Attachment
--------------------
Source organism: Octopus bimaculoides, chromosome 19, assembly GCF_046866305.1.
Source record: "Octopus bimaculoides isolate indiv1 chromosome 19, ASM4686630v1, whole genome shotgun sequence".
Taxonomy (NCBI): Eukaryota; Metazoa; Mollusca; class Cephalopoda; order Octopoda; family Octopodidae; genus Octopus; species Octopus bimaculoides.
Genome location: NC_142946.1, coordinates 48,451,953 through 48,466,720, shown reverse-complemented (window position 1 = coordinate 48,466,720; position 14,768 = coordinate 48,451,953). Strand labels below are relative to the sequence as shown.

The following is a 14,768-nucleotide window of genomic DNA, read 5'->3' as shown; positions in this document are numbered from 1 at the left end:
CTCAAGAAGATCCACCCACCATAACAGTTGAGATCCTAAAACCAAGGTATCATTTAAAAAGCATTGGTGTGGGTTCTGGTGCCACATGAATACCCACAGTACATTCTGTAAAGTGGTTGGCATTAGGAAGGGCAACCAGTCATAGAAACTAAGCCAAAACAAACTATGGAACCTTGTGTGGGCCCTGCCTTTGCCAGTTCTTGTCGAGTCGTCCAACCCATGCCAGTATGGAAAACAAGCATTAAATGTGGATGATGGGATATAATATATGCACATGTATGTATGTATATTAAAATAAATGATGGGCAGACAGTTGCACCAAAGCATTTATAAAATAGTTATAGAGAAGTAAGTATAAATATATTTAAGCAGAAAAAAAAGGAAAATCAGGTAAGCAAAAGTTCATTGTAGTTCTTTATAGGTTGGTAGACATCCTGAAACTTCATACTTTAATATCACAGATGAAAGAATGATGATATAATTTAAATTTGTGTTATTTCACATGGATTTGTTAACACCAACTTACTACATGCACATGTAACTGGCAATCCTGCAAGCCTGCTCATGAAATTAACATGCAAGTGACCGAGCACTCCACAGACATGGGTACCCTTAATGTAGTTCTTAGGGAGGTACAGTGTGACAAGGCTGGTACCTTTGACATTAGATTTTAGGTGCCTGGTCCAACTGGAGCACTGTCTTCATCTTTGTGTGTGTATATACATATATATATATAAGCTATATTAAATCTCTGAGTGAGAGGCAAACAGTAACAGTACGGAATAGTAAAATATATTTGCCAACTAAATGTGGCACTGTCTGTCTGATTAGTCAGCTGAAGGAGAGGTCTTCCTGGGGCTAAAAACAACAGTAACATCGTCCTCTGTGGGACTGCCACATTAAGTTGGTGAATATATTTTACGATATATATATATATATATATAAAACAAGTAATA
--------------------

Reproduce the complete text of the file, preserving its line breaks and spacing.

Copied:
Source organism: Octopus bimaculoides, chromosome 19, assembly GCF_046866305.1.
Source record: "Octopus bimaculoides isolate indiv1 chromosome 19, ASM4686630v1, whole genome shotgun sequence".
Taxonomy (NCBI): Eukaryota; Metazoa; Mollusca; class Cephalopoda; order Octopoda; family Octopodidae; genus Octopus; species Octopus bimaculoides.
Genome location: NC_142946.1, coordinates 48,451,953 through 48,466,720, shown reverse-complemented (window position 1 = coordinate 48,466,720; position 14,768 = coordinate 48,451,953). Strand labels below are relative to the sequence as shown.

The following is a 14,768-nucleotide window of genomic DNA, read 5'->3' as shown; positions in this document are numbered from 1 at the left end:
CTCAAGAAGATCCACCCACCATAACAGTTGAGATCCTAAAACCAAGGTATCATTTAAAAAGCATTGGTGTGGGTTCTGGTGCCACATGAATACCCACAGTACATTCTGTAAAGTGGTTGGCATTAGGAAGGGCAACCAGTCATAGAAACTAAGCCAAAACAAACTATGGAACCTTGTGTGGGCCCTGCCTTTGCCAGTTCTTGTCGAGTCGTCCAACCCATGCCAGTATGGAAAACAAGCATTAAATGTGGATGATGGGATATAATATATGCACATGTATGTATGTATATTAAAATAAATGATGGGCAGACAGTTGCACCAAAGCATTTATAAAATAGTTATAGAGAAGTAAGTATAAATATATTTAAGCAGAAAAAAAAGGAAAATCAGGTAAGCAAAAGTTCATTGTAGTTCTTTATAGGTTGGTAGACATCCTGAAACTTCATACTTTAATATCACAGATGAAAGAATGATGATATAATTTAAATTTGTGTTATTTCACATGGATTTGTTAACACCAACTTACTACATGCACATGTAACTGGCAATCCTGCAAGCCTGCTCATGAAATTAACATGCAAGTGACCGAGCACTCCACAGACATGGGTACCCTTAATGTAGTTCTTAGGGAGGTACAGTGTGACAAGGCTGGTACCTTTGACATTAGATTTTAGGTGCCTGGTCCAACTGGAGCACTGTCTTCATCTTTGTGTGTGTATATACATATATATATATAAGCTATATTAAATCTCTGAGTGAGAGGCAAACAGTAACAGTACGGAATAGTAAAATATATTTGCCAACTAAATGTGGCACTGTCTGTCTGATTAGTCAGCTGAAGGAGAGGTCTTCCTGGGGCTAAAAACAACAGTAACATCGTCCTCTGTGGGACTGCCACATTAAGTTGGTGAATATATTTTACGATATATATATATATATATATAAAACAAGTAATA